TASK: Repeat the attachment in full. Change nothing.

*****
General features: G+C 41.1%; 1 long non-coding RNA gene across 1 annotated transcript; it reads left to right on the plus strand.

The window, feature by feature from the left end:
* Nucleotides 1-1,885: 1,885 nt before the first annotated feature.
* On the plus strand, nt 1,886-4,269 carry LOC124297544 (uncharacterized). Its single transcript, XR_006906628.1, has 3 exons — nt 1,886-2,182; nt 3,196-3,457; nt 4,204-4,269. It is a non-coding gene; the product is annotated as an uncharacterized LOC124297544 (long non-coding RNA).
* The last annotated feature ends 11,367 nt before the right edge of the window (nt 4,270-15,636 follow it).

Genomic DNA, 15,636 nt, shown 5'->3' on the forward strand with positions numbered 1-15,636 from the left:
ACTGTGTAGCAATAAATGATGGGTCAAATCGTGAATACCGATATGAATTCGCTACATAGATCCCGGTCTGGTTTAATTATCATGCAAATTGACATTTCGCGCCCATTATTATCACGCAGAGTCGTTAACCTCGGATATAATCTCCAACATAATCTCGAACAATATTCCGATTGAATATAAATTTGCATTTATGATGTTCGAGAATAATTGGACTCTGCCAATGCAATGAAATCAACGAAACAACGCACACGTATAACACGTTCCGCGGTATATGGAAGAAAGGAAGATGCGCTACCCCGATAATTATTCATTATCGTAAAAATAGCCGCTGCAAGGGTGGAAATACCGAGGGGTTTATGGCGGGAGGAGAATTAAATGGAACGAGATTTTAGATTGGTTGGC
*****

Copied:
General features: G+C 41.1%; 1 long non-coding RNA gene across 1 annotated transcript; it reads left to right on the plus strand.

The window, feature by feature from the left end:
* Nucleotides 1-1,885: 1,885 nt before the first annotated feature.
* On the plus strand, nt 1,886-4,269 carry LOC124297544 (uncharacterized). Its single transcript, XR_006906628.1, has 3 exons — nt 1,886-2,182; nt 3,196-3,457; nt 4,204-4,269. It is a non-coding gene; the product is annotated as an uncharacterized LOC124297544 (long non-coding RNA).
* The last annotated feature ends 11,367 nt before the right edge of the window (nt 4,270-15,636 follow it).

Genomic DNA, 15,636 nt, shown 5'->3' on the forward strand with positions numbered 1-15,636 from the left:
ACTGTGTAGCAATAAATGATGGGTCAAATCGTGAATACCGATATGAATTCGCTACATAGATCCCGGTCTGGTTTAATTATCATGCAAATTGACATTTCGCGCCCATTATTATCACGCAGAGTCGTTAACCTCGGATATAATCTCCAACATAATCTCGAACAATATTCCGATTGAATATAAATTTGCATTTATGATGTTCGAGAATAATTGGACTCTGCCAATGCAATGAAATCAACGAAACAACGCACACGTATAACACGTTCCGCGGTATATGGAAGAAAGGAAGATGCGCTACCCCGATAATTATTCATTATCGTAAAAATAGCCGCTGCAAGGGTGGAAATACCGAGGGGTTTATGGCGGGAGGAGAATTAAATGGAACGAGATTTTAGATTGGTTGGC